Among the architecturally significant homes on the Chain of Lakes is the Clifford House.
Its architect, Ernest Kennedy, is well known for grand estates including the Alfred F. Pillsbury House and the Gale Mansion a few miles away and also in Minneapolis. The English Tudor on Lake of the Isles — published in "Legendary Homes of the Minneapolis Lakes" and listed in the "AIA (American Institute of Architects) Guide to the Twin Cities" — is a sterling example of Kennedy's work.
Built in 1931 for the family of Cream of Wheat co-founder George B. Clifford, the home is on the market for the first time in more than 50 years.
The estate at 26th Street and E. Lake of the Isles Parkway spans almost half an acre and boasts 8,800 square feet, nine bedrooms, six bathrooms and five fireplaces.
Listing agent Bruce Birkeland noted the "irreplaceable details," from the voluminous roof peaks made of "timeless" slate to the towering turret and chimneys. Leaded windows with stained glass, hand-carved wood and Kasota stone accents add to the uniqueness of the home.
"To me, it's the most castle-like house on the lake," Birkeland said.
The interior was also designed in grand fashion, starting with a double-height entrance parlor with hand-carved beams. Another standout is the lake-facing oval dining room, a rarity in its shape.
"We're on a corner lot, and the interesting part about the house is it's V-shaped. The dining room is right where the V meets, and it's in an oval shape next to a pentagon-shaped small hallway," said homeowner Kathryn Abuzzahab. "There's a lot of geometry in the house."
Kathryn's husband, Faruk Abuzzahab Sr., purchased the home in 1968, making them the fourth owners of the property.
The Abuzzahabs have enjoyed sharing the home's rich history and the details that come with it.
A hidden stairwell from the downstairs library leads to an upstairs closet. As the story goes, the original homeowner had the staircase built "because his wife liked to entertain. So if he wanted to tuck in without saying goodbye to anyone, he would go through the passageway to the bedroom," Faruk said.
The home was built during Prohibition, so there's a place in the library to hide liquor. "It's a door that opens. It's pretty wide. So if someone was being raided, you could put everything in there," he said.
Traditions, modern updates
Over the years, the Abuzzahabs have made modern updates while paying homage to the home's historical nature, bringing in architect James McNeal to lead the charge.
In 2009, the kitchen underwent a major remodeling. Walls were knocked down to open the floor plan. Rift white oak flooring was put in — albeit stained a dark color to match the rest of the house. The flooring also was laid out in a way to complement the shape of the room.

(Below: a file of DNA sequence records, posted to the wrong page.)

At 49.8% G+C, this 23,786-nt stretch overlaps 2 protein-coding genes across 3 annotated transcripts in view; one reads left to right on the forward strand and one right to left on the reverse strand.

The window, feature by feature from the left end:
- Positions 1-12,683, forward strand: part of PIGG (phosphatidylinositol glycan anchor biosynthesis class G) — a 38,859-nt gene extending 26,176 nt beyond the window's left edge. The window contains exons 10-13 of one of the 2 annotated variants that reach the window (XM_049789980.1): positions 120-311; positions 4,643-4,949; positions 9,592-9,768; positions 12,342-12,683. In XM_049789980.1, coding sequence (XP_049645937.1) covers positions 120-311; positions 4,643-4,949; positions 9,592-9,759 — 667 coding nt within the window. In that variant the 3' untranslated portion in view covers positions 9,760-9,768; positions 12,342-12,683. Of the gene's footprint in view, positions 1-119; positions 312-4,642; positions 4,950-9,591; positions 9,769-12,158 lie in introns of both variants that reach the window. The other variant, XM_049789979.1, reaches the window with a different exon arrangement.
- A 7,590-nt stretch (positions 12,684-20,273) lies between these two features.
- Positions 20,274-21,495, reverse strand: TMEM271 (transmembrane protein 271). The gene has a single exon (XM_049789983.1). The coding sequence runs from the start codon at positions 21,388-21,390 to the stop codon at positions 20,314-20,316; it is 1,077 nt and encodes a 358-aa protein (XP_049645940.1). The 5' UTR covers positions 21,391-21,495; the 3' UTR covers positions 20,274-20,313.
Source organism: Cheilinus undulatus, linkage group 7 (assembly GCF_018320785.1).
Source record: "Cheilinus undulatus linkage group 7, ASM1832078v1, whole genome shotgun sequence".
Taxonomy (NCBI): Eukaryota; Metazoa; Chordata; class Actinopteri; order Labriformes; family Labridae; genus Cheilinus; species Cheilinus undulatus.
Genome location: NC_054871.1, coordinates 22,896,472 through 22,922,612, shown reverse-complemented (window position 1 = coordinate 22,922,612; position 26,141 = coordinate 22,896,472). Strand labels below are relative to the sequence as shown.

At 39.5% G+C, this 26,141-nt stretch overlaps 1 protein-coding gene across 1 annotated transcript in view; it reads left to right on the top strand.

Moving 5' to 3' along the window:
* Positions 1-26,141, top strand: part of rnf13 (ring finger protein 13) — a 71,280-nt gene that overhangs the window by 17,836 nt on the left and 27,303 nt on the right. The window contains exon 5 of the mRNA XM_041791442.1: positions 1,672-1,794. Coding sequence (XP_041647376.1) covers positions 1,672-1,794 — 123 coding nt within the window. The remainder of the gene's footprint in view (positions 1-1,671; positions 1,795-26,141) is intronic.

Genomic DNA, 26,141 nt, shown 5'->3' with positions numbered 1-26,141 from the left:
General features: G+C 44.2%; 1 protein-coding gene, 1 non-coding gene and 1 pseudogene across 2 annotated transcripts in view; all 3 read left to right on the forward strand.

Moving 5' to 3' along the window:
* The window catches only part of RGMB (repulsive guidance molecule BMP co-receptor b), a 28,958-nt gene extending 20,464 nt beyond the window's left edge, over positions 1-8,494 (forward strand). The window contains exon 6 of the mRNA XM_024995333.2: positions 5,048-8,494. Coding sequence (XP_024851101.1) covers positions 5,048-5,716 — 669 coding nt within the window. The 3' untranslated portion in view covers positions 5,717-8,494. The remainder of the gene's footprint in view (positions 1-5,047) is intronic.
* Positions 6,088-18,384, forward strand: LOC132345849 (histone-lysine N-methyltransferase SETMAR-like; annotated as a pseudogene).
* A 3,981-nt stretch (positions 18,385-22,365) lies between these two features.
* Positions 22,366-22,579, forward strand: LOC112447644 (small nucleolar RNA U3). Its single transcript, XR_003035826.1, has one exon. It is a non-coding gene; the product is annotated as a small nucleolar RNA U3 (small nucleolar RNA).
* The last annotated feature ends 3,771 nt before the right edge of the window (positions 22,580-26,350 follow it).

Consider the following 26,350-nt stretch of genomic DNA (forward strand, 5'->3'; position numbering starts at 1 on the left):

"The floors are in an octagon shape to match the elongated octagon shape of the kitchen," Kathryn said. "It was like piecing together a puzzle to get it to fit just right."
New kitchen cabinets were inspired by the original built-ins in the library. The molding was a custom replica based on other parts of the home. Top-end finishes, such as granite countertops from Brazil, completed the kitchen remodel.
Other major updates to the home include electrical, plumbing, heating and air conditioning. An art deco powder room also was given a refresh, while staying true to its style.
The family also brought in stonemasons to make the turret, previously a hallway and stairwell, usable as a room.
Another game-changer was putting up a wrought iron fence, which carried on the fleur-de-lis flair found throughout the house and added privacy. "We wanted a high fence. It was nice when the kids were little and for the dog," Kathryn said.
The next generation
The Abuzzahabs said they feel honored to have been stewards of the architecturally significant home, which they describe as very livable.
"It's a very solid and functional house. It's well laid out in every way," Kathryn said. "The house has a lot more light than one might think. You think a Tudor would be dark, but this house has a lot of windows. I'm going to miss my windows and views of the lake."
The view from the owners' suite is something she will especially miss. "It has high ceilings and lots of windows with views of the lake. It's very airy," Kathryn said.
Now that they have more time on their hands, Faruk (a retired doctor) and Kathryn (a retired lawyer) said they've decided to move closer to their daughter and grandchildren in Elk River.
They'll take with them fond memories of hosting family holidays, ice skating on the lake across the street and more.
"It's been really nice to look after this house and keep up the traditions and maintain it," Kathryn said. "The time has come for another family to enjoy the home."
Bruce Birkeland (612-414-3957; firstname.lastname@example.org) of Bruce Birkeland Group at Coldwell Banker Realty has the $3.7 million listing.